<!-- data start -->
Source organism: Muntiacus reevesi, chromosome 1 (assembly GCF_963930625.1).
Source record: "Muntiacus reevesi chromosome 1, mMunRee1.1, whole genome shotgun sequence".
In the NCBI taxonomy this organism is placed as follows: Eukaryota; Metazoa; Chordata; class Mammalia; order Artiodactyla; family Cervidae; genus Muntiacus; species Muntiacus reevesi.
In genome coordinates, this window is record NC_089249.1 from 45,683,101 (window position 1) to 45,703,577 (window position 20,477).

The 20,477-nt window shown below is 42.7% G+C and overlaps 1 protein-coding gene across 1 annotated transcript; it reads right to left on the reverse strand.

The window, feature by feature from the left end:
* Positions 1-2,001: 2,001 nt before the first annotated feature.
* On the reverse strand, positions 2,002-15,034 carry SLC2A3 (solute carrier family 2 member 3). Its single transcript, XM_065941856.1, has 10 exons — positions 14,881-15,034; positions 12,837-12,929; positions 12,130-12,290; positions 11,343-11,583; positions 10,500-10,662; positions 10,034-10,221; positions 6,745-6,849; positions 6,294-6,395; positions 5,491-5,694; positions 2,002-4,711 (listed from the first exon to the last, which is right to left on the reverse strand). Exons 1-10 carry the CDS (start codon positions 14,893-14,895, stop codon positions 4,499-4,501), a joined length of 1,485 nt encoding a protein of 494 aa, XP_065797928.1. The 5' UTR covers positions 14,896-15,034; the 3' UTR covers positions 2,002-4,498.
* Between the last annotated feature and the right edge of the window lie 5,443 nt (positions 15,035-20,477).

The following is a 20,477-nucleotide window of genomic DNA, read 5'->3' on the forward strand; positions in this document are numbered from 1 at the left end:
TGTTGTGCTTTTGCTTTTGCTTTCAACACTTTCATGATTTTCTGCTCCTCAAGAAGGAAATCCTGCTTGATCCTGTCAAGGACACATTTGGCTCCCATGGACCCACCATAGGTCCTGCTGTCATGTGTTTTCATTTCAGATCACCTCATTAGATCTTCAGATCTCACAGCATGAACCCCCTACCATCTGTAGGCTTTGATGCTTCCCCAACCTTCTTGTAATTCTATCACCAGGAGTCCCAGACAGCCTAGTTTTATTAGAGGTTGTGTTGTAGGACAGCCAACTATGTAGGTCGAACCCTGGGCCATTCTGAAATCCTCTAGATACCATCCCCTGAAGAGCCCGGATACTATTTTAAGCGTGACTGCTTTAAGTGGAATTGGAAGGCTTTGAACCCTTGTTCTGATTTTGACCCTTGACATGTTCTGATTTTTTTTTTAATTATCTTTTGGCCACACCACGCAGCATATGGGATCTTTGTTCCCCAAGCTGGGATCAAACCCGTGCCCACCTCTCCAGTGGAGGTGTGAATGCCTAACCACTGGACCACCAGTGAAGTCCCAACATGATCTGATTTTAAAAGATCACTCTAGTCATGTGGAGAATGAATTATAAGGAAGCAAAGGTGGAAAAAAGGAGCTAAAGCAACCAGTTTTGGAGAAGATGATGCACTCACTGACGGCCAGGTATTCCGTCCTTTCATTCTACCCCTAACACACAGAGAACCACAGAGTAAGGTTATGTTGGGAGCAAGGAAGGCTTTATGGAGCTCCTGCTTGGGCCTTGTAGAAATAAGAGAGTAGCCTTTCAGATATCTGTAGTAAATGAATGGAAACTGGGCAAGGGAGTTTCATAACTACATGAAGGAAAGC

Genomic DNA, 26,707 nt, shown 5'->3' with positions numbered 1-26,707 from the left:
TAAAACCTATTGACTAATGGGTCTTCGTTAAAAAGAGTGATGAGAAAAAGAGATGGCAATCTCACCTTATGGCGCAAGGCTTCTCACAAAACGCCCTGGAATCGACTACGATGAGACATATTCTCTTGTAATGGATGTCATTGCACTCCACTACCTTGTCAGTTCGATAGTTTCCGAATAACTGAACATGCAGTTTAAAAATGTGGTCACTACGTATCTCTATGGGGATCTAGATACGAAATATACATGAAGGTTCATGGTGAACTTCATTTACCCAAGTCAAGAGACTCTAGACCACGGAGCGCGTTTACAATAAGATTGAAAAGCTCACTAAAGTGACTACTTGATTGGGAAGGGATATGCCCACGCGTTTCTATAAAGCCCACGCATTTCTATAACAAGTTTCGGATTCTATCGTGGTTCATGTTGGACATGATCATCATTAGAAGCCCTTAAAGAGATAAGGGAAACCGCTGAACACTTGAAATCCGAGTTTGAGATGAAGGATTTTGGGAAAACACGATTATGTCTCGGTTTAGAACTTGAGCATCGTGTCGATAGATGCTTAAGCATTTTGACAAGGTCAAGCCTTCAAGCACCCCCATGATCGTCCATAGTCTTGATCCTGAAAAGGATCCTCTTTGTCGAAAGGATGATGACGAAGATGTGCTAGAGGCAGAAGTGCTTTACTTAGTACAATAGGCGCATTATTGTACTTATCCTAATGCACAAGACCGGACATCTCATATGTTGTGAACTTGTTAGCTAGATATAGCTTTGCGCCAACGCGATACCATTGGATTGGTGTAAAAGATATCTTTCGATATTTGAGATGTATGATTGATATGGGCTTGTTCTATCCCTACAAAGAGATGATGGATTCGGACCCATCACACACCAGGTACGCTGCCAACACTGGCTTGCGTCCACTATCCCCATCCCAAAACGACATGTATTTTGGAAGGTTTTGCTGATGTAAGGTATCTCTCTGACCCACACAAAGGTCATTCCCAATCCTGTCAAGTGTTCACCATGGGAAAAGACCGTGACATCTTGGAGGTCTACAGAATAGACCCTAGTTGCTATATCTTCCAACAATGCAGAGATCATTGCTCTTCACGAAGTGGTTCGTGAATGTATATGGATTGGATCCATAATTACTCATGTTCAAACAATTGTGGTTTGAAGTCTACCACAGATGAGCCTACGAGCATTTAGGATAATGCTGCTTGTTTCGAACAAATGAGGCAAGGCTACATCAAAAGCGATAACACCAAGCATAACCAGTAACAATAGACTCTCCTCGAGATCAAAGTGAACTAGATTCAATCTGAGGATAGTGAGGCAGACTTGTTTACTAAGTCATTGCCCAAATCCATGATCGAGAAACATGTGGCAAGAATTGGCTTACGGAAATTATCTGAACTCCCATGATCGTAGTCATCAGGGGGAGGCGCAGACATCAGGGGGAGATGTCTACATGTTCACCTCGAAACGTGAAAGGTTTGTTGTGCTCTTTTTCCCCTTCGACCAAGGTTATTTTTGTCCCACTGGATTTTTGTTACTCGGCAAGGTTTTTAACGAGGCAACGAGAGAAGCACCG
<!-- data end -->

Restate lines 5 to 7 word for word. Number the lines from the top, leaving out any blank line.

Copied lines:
The 20,477-nt window shown below is 42.7% G+C and overlaps 1 protein-coding gene across 1 annotated transcript; it reads right to left on the reverse strand.

The window, feature by feature from the left end:
* Positions 1-2,001: 2,001 nt before the first annotated feature.